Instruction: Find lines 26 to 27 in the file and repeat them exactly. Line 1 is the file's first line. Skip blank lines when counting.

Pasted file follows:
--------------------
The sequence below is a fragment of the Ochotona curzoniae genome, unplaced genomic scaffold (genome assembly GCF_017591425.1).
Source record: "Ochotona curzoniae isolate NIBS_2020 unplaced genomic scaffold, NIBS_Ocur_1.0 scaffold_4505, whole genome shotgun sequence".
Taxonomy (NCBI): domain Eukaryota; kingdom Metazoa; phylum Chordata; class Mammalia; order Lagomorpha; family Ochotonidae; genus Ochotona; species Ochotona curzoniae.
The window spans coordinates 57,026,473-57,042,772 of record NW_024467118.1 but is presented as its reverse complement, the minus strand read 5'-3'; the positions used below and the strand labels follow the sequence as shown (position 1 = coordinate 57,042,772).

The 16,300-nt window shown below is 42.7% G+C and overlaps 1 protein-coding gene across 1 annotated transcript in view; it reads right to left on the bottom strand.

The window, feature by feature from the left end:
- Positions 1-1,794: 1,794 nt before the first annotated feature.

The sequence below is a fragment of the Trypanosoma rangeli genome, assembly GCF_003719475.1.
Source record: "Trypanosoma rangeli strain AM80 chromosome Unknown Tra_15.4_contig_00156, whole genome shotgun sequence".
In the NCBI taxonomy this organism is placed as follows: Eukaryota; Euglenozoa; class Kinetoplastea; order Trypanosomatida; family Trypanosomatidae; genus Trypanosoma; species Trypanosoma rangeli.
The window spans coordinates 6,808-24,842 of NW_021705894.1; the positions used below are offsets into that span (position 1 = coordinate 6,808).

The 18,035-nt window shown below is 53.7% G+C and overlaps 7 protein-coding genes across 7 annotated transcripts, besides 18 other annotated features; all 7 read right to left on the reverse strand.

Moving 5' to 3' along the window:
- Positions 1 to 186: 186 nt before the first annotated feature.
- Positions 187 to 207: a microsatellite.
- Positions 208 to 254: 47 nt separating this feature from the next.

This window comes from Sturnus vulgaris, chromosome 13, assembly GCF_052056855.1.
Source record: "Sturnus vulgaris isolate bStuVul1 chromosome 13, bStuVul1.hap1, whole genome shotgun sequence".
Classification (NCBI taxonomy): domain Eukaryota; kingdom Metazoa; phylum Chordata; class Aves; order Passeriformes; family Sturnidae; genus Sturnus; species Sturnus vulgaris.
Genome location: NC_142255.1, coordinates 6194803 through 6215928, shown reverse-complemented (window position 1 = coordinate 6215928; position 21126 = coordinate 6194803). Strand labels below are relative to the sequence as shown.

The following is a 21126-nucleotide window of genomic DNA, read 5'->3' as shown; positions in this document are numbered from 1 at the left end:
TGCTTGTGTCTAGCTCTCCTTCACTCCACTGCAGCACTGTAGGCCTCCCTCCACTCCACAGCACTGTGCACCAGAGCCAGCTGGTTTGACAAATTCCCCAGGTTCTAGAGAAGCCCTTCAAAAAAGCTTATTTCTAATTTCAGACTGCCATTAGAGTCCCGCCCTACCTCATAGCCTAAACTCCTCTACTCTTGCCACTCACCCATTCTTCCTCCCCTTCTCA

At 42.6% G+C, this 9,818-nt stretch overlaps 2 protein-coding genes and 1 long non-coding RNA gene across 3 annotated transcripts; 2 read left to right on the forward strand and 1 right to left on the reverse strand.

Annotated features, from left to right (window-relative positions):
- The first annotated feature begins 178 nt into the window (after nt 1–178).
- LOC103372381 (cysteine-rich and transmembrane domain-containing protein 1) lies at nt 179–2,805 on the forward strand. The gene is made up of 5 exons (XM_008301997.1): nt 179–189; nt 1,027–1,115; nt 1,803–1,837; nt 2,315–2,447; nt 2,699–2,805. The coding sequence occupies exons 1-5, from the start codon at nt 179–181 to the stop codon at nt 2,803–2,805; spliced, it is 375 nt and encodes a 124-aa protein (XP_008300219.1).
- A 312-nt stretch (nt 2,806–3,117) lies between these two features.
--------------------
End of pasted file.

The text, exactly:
- LOC103372381 (cysteine-rich and transmembrane domain-containing protein 1) lies at nt 179–2,805 on the forward strand. The gene is made up of 5 exons (XM_008301997.1): nt 179–189; nt 1,027–1,115; nt 1,803–1,837; nt 2,315–2,447; nt 2,699–2,805. The coding sequence occupies exons 1-5, from the start codon at nt 179–181 to the stop codon at nt 2,803–2,805; spliced, it is 375 nt and encodes a 124-aa protein (XP_008300219.1).
- A 312-nt stretch (nt 2,806–3,117) lies between these two features.